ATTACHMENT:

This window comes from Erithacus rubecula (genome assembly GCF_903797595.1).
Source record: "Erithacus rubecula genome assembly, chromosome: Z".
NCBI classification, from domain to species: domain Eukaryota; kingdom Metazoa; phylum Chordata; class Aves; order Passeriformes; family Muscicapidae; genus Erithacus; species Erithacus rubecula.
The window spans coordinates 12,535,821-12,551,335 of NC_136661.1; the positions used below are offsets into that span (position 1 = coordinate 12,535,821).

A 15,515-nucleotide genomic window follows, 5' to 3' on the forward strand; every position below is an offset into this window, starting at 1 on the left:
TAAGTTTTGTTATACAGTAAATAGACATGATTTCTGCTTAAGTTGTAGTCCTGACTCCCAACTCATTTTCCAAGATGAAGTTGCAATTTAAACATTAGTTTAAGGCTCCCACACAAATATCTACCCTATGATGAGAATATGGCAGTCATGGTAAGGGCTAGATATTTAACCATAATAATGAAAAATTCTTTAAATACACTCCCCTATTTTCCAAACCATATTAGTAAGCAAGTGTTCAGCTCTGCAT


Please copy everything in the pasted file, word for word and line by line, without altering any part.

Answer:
This window comes from Erithacus rubecula (genome assembly GCF_903797595.1).
Source record: "Erithacus rubecula genome assembly, chromosome: Z".
NCBI classification, from domain to species: domain Eukaryota; kingdom Metazoa; phylum Chordata; class Aves; order Passeriformes; family Muscicapidae; genus Erithacus; species Erithacus rubecula.
The window spans coordinates 12,535,821-12,551,335 of NC_136661.1; the positions used below are offsets into that span (position 1 = coordinate 12,535,821).

A 15,515-nucleotide genomic window follows, 5' to 3' on the forward strand; every position below is an offset into this window, starting at 1 on the left:
TAAGTTTTGTTATACAGTAAATAGACATGATTTCTGCTTAAGTTGTAGTCCTGACTCCCAACTCATTTTCCAAGATGAAGTTGCAATTTAAACATTAGTTTAAGGCTCCCACACAAATATCTACCCTATGATGAGAATATGGCAGTCATGGTAAGGGCTAGATATTTAACCATAATAATGAAAAATTCTTTAAATACACTCCCCTATTTTCCAAACCATATTAGTAAGCAAGTGTTCAGCTCTGCAT